Much of Washington is fixated for varying reasons on the release of the report from Michael Horowitz, the Justice Department’s Inspector General, on the origins of the FBI’s probe into Russian interference with the 2016 election. Yet few have focused on an unusual and consequential element of the dynamic surrounding the Justice Department’s reviews of the 2016 election: how Attorney General William Barr is wielding the unprecedented authority delegated to him by President Trump to unilaterally declassify information under the control of Intelligence Community agencies. Traditionally, presidents have delegated classification and declassification authority to various positions within the executive branch regardless of the particular individuals holding those positions. But, in Barr’s case, the authority delegated to him by Trump is personal, meaning that it “shall terminate upon a vacancy in the office of Attorney General” and “is not delegable” by Barr to anyone else. This unprecedented act is thus highly suspect and demands that Congress respond by asserting its rightful authority regarding classification issues—an authority greater than is often recognized.
In one regard, subjecting classification decisions made by executive branch agencies to independent review often demonstrates how agencies have kept information secret for reasons other than safeguarding the national security. For example, in 1995 President Bill Clinton established (and since then every successor president has continued) the Interagency Security Classification Appeals Panel (ISCAP), which is delegated presidential authority to decide on appeals by persons who have filed challenges to agency classification decisions. Since the ISCAP’s initial decision in 1996 through the end of FY17 (the most recent year for which data is available), agency decisions to retain the classified status of requested information have been overridden by the panel, either in whole or in part, 75% of the time. Only once has an ISCAP decision to declassify specific information been appealed directly to the president by an agency head. In that case, President Obama directed the declassification and release of portions of a President’s Daily Brief over the objections of the CIA.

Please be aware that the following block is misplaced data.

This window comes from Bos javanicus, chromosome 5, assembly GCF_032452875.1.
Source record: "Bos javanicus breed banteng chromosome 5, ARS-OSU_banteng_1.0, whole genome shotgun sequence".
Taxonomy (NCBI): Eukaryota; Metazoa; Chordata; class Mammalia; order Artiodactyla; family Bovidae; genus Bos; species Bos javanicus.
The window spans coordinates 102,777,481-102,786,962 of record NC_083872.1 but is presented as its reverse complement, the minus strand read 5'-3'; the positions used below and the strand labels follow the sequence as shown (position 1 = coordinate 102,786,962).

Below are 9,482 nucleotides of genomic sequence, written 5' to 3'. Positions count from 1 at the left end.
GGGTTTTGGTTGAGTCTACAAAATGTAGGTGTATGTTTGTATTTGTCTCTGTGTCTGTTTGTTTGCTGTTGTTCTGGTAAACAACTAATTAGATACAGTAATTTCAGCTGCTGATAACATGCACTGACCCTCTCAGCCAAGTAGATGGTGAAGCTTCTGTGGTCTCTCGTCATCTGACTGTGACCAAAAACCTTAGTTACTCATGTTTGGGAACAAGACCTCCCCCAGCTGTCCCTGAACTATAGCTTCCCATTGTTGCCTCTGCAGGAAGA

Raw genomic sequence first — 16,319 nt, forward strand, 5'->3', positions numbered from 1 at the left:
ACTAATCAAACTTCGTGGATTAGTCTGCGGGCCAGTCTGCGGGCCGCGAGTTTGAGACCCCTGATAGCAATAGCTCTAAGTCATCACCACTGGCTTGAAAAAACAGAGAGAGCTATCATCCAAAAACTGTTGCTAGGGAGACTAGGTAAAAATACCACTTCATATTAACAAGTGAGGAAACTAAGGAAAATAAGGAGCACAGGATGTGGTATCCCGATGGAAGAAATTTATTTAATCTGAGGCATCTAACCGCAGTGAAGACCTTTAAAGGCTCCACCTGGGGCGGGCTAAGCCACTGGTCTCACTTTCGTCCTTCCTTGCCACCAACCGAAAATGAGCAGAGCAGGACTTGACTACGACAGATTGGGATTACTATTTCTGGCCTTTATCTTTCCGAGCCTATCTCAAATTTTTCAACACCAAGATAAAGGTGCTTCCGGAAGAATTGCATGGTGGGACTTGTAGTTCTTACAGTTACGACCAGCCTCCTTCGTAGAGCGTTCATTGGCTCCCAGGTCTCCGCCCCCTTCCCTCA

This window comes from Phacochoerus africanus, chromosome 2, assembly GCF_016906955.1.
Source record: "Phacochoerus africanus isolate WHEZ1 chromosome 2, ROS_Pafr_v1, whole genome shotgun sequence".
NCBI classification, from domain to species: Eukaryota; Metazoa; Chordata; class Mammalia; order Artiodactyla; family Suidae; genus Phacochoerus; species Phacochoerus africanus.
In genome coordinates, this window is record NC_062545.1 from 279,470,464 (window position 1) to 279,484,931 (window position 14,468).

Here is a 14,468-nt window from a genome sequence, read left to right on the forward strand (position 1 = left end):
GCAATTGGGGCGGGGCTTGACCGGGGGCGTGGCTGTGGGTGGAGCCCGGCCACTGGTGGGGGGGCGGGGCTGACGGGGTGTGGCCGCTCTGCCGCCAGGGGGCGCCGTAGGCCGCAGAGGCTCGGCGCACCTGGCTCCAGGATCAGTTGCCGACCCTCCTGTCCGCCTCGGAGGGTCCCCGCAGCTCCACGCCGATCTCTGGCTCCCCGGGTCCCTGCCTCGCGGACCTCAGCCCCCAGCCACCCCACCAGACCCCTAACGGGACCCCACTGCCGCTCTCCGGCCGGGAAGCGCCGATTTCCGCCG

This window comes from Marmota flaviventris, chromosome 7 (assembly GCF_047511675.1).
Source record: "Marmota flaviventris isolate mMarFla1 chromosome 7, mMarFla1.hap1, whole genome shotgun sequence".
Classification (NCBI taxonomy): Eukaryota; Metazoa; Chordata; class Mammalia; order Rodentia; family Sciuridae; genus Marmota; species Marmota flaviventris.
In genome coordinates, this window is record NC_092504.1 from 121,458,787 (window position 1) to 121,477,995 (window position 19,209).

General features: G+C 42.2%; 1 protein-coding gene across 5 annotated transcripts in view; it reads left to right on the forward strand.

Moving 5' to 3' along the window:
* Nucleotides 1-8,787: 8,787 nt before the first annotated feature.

While the success of the ISCAP might speak in favor of Trump’s similar delegation of declassification authority to Barr, it actually highlights its principal shortcoming. One of the reasons the ISCAP is effective in overriding agency classification decisions is that it operates under well-established and transparent by-laws, rules and procedures published under the Administrative Procedures Act. These procedures stand in stark contrast to the ad hoc nature of the authority that Trump has delegated to Barr as an individual, who in turn has given no indication that he intends to exercise that authority in anything but ad hoc fashion. Furthermore, as evidenced by Trump’s unprecedented decision in September 2018 to declassify portions of the FBI’s application for a Foreign Intelligence Surveillance Act (FISA) court warrant regarding Carter Page, this administration has demonstrated a willingness to use declassification authority for purely partisan purposes.
An absolute Presidential power?